Search Images Maps Play YouTube News Gmail Drive More »
Sign in
Screen reader users: click this link for accessible mode. Accessible mode has the same essential features but works better with your reader.

Patents

  1. Advanced Patent Search
Publication numberUS5226529 A
Publication typeGrant
Application numberUS 07/688,162
Publication dateJul 13, 1993
Filing dateApr 19, 1991
Priority dateApr 19, 1991
Fee statusLapsed
Publication number07688162, 688162, US 5226529 A, US 5226529A, US-A-5226529, US5226529 A, US5226529A
InventorsJoseph F. Valenzona
Original AssigneeJudco Manufacturing, Inc.
Export CitationBiBTeX, EndNote, RefMan
External Links: USPTO, USPTO Assignment, Espacenet
Stable on switch
US 5226529 A
Abstract
A pushbutton switch which permits partial actuation without a change of state, including a body, a cover and a contact cup having a plurality of tabs, the cup rotatably mounted on the cover. A plunger and ratchet mechanism mounted in the body incrementally rotate the contact cup and tabs upon successive actuations of the switch. A first terminal mounted on the cover is interruptibly in contact with one of the tabs as they are rotated by operation of the ratchet mechanism, while a second terminal mounted on the cover maintains electrical contact with the contact cup. A plurality of camming ramps formed in the cover are in intermittent communication with the tabs, first lifting them above a planar portion of the first terminal, then permitting one of them to come to rest on the planar portion of the terminal completing an electrical circuit between the first and second terminals. In another embodiment, a third terminal is mounted on the cover in a coplanar spaced apart relationship with the first terminal. Successive actuations of the switch causes the tabs to alternatively come to rest on the first and third terminals completing an electrical circuit through the switch between the second terminal and one of the first or third terminals.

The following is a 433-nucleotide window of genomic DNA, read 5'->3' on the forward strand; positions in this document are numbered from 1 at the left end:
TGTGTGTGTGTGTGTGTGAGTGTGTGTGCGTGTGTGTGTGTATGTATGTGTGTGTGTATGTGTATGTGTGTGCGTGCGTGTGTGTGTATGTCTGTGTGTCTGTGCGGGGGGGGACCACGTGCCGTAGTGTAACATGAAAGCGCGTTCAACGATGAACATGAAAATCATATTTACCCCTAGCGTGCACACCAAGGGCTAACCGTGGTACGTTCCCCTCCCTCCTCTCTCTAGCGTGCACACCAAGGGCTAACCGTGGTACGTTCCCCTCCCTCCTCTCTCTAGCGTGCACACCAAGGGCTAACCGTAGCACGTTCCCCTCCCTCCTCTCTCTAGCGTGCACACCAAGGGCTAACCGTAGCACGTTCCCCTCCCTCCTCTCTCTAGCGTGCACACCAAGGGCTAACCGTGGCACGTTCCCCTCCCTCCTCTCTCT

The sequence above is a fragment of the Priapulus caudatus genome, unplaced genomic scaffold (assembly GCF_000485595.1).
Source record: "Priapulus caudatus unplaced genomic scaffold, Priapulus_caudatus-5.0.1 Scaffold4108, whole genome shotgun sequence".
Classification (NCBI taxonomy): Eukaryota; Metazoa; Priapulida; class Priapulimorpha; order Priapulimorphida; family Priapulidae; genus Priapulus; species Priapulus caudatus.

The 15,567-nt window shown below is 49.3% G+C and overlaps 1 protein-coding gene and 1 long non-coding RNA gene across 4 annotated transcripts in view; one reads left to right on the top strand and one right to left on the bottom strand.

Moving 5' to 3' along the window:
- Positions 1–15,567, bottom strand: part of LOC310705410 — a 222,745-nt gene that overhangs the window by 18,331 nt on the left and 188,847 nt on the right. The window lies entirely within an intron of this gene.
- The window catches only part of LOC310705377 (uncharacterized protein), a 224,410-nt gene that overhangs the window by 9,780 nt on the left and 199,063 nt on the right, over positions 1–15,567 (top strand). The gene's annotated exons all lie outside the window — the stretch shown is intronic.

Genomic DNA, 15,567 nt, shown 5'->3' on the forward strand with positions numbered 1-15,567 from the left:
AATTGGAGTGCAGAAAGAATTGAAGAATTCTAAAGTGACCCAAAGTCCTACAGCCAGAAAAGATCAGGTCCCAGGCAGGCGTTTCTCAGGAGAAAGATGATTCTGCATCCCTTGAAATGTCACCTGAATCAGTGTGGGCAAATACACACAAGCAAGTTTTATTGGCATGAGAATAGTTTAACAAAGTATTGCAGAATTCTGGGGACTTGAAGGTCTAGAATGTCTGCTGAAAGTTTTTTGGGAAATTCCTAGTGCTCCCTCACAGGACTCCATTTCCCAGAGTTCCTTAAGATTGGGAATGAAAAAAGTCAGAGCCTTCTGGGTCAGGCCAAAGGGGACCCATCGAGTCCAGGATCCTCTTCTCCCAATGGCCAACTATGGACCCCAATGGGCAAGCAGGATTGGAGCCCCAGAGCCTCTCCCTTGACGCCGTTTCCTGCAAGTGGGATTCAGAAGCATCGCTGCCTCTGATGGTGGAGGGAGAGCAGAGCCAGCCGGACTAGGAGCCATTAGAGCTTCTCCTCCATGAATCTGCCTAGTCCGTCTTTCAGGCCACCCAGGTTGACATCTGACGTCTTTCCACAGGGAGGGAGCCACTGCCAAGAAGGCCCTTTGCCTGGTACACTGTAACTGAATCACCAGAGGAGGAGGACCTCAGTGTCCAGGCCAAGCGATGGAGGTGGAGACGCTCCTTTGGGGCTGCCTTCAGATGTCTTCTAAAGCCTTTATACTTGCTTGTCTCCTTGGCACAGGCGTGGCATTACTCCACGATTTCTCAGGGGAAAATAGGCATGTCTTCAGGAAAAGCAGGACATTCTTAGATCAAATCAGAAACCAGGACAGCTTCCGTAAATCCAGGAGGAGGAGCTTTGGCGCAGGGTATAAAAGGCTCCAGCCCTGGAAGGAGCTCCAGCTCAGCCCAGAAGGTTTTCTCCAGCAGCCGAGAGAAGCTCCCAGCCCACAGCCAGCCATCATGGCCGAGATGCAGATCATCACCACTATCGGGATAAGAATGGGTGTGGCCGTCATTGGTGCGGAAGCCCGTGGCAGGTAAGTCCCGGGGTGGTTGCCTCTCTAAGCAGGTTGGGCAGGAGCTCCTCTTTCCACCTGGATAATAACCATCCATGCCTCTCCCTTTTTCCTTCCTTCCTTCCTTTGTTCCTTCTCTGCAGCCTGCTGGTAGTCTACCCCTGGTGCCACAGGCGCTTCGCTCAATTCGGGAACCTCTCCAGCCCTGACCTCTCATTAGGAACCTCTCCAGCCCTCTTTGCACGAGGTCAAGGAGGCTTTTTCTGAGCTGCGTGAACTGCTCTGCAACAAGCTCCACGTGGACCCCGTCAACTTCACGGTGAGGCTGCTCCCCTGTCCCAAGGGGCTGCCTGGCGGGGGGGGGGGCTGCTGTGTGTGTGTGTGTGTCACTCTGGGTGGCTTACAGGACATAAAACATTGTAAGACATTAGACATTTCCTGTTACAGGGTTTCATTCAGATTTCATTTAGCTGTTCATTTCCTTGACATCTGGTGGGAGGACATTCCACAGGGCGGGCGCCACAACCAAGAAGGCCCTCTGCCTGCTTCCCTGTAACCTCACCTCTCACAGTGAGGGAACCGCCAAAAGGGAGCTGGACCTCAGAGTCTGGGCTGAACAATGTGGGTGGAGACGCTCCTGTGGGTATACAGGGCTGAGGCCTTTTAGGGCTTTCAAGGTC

Images(6)
Previous page
Next page
Claims(18)
What is claimed is:
1. A switch for completing two portions of an electrical circuit, the switch comprising:
a housing;
a first terminal mounted within the housing connectable with a first portion of the electrical circuit;
contacting means mounted within the housing for interruptibly communicating with the first terminal;
a second terminal mounted within the housing connectable to a second portion of the electrical circuit, and that is disposed in communication with the contacting means;